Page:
Sunday, January 18, 2009

As climate change turns up the heat, how can our gardens survive?

With climate calamities threatening on all sides, citizens seek an authoritative voice to explain what’s most important. Such a voice is the Miami Herald: Climate change promises hotter temperatures, heavier downpours and more intense hurricanes -- and changes in our gardens.

Scientists predict that in the near future the southeastern United States will be wetter, but Florida may be drier. That could mean more wildfires and more stress on the water supply even though water restrictions are already in place. We can help our gardens adapt by modifiying the design as well as changing our practices.

We've already seen our warm weather move north. In 2006, the Arbor Day Foundation revisited the U.S. Department of Agriculture's plant hardiness zones, which indicate the lowest temperatures in a given area. While South Florida remains in Zone 10 a and 10 b (lows are 30 to 40 degrees Fahrenheit), Zone 10 has made a substantial northward move (see map), reaching Brevard County from Palm Beach County on the east coast, and Hillsborough/Pinellas counties from Charlotte on the west coast.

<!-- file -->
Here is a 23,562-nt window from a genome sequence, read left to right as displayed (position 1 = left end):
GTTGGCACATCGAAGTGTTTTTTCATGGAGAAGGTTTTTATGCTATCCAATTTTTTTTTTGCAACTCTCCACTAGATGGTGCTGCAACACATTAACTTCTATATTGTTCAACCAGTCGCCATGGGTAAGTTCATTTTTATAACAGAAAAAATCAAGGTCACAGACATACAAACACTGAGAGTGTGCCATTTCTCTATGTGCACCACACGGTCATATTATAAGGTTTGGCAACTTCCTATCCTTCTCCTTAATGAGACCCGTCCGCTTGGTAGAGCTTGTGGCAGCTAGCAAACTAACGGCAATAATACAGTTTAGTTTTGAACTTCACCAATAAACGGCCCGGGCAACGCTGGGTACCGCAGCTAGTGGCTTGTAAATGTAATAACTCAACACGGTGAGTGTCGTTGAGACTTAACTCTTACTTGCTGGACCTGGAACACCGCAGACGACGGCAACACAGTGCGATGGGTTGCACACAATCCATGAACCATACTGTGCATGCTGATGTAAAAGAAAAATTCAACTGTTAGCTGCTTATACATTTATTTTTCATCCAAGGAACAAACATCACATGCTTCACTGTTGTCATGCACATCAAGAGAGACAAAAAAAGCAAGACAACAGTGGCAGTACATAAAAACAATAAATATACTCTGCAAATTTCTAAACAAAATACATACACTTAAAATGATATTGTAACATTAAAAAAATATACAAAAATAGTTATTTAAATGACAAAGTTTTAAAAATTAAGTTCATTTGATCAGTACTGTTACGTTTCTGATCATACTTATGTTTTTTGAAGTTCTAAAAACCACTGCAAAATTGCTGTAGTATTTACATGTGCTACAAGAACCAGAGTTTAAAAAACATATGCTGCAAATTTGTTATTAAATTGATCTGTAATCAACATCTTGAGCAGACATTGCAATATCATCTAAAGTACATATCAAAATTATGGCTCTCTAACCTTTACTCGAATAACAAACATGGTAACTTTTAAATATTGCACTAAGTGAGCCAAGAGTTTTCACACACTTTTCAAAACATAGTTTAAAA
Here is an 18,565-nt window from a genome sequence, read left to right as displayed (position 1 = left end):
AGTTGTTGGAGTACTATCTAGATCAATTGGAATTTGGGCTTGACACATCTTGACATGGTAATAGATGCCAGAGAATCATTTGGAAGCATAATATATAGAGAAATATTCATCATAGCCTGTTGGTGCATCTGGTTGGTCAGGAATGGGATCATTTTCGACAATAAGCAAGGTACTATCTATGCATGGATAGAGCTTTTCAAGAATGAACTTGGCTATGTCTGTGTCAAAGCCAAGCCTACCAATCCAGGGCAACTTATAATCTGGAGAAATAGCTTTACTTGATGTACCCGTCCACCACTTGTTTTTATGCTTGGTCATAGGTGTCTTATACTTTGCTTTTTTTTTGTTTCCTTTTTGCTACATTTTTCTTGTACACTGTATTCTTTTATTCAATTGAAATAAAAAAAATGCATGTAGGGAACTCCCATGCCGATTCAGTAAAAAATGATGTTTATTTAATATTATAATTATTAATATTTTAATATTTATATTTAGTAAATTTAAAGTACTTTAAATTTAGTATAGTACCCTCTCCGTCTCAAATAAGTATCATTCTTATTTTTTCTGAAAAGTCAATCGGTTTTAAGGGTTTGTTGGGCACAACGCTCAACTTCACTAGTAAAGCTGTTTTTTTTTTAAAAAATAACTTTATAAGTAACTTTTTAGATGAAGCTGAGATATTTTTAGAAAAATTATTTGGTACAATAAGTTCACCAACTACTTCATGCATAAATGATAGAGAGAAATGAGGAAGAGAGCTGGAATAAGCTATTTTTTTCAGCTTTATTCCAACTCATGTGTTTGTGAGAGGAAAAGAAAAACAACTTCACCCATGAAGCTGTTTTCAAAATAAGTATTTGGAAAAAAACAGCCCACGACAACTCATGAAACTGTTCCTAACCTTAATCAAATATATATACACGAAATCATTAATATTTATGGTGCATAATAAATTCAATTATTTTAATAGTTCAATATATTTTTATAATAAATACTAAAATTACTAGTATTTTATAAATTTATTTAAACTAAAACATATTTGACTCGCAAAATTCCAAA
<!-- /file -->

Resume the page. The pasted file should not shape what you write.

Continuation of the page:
With these weather extremes, we must adapt and change our gardens. But how? We can plant more natives, increase our tree canopy for both carbon dioxide absorption and the protection of plants that need extra humidity and moisture. We also may become more selective with exotic plants….

Moonlight Garden, Edison and Ford Winter Estates, Fort Myers, Florida. Shot by Cornellrockey04, Wikimedia Commons, under the Creative Commons Attribution ShareAlike 2.5 License.

1 comment:

Anonymous said...

I maintain a detailed and interactive map browser that displays the USDA plant hardiness zones for the continental US using the google maps api. Your readers my be interested in using this as a reference:

let me know what you think